Below is a summary of our success story in Libya in the years leading up to the recent troubles.
The Libyan Ministry for Health understood that injuries and deaths caused by work related accidents, driving related incidents and life threatening illness both within the urban and rural environments as well as gunshot wounds and bomb blasts were a major cause for concern. In addition to this the lack of emergency response nationally meant that any international organisations working in Libya had to ensure that any medical and emergency response requirements were provided and maintained locally with evacuation plans in place.
ER Systems directors worked with the Ministry and customised and co-created
- an emergency medical and rescue response
- command and control
- procurement strategies
The project was centrally led within the Ministry for Health and as well as the pre-Hospital services included
- Accident Emergency departments
- Major trauma units
- Operating theatres
Our centralised approach had many advantages, the main being standardised service, training and cost. It meant that the same level of care was afforded to people in remote and rural areas, as that for major conurbations.
Whilst working in country with the hospital doctors we began to develop the ambulance service around Tripoli and Bengasi. This aspect of the project was highly complex; it encompassed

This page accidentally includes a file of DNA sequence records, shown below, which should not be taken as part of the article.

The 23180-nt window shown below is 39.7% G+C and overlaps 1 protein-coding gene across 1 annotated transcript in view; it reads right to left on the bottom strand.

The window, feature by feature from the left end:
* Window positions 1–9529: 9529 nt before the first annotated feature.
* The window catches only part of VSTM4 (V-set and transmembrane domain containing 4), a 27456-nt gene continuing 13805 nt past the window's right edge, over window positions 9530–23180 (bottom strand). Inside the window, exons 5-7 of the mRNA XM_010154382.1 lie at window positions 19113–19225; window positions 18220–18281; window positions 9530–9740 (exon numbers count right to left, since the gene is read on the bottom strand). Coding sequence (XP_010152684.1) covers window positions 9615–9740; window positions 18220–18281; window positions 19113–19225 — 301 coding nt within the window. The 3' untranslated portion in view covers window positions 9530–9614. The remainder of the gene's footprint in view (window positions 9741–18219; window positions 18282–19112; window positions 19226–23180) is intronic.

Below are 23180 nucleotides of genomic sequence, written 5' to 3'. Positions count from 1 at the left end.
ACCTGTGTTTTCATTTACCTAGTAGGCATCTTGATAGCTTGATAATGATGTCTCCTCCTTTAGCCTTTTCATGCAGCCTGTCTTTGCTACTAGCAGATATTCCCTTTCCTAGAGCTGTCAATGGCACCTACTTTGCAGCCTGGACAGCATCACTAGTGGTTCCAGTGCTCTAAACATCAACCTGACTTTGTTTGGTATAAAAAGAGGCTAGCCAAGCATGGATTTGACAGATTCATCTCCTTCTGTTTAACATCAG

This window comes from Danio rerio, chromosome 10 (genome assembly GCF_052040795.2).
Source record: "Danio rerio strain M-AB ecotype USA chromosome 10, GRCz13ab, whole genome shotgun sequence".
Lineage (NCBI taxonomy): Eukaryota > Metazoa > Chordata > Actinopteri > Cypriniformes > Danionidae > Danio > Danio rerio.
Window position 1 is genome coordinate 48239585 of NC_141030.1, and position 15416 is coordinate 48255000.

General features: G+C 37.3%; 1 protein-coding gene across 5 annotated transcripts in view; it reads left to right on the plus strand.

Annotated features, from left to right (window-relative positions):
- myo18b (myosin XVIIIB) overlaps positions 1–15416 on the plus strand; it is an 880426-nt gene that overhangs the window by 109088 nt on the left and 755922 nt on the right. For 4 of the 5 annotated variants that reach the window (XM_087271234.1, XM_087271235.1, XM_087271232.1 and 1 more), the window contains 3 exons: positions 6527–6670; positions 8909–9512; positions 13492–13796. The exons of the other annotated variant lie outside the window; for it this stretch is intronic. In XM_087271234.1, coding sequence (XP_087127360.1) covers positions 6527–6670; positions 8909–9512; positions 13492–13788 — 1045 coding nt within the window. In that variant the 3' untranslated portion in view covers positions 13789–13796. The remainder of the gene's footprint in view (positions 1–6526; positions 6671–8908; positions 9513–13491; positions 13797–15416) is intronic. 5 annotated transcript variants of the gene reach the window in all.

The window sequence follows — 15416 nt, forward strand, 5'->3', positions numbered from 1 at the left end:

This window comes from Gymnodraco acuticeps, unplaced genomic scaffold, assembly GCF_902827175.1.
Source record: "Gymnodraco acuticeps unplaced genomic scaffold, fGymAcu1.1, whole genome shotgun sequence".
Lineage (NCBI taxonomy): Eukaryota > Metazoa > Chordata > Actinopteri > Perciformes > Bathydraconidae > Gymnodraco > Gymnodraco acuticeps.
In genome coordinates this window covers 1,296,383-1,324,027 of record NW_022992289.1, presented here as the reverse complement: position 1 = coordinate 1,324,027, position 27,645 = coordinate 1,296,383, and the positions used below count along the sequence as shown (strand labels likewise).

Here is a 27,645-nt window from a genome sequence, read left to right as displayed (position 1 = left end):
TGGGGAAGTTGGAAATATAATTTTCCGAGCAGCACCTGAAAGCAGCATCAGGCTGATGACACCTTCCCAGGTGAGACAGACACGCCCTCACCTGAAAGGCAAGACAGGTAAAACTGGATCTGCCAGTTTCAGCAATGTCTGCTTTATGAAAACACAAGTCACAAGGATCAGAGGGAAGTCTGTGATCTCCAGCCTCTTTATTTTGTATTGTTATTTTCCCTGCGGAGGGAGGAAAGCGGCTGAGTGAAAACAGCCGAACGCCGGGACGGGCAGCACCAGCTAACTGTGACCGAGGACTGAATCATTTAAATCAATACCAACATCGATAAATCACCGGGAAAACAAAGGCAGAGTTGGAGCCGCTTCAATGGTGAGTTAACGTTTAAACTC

- Clinical guidelines,
- Equipment procurement
- Service delivery
As part of our Pre-hospital care training package we delivered
- Basic Ambulance aid,
- Intermediate Ambulance aid,
- Advanced Life Support,
- Advanced Cardiac Life Support,
- Ambulance Technician,
- Ambulance Paramedic.
Following the basic training of candidate’s, intermediate training was commenced along with advertisement campaigns in the media. We were also the first organisation to have approved and to deliver a BTEC Level 3 initial teacher training programme to increase capacity for further training by local staff.
Our courses were run in Libya at designated centres, Sbea Neuro Hospital was one example and we also used venues in Malta
Specialist rescue techniques training took place in country and we used highways and helicopters to simulate large scale traffic collisions and we taught
- Rapid Vehicle Extrication
- Light Vehicle Extrication
- Heavy Vehicle Extrication
- Hazardous Material Response Training
- Patient handling training courses
We ensured that all training was delivered in a manner that achieved the goals of the Libyan Ministry of Health.
We are currently rekindling the good work we did in Libya from 2005 until the unrest and are in a strategic planning partnership with key stakeholders in Libya.
This project was a great success and a fine example of what can be achieved when working with policy and decision makers at the highest level of Government departments. But it would not have been possible without the commitment of our dedicated multinational staff and with the desire of local staff to work together in the name of improved medical care for everyone.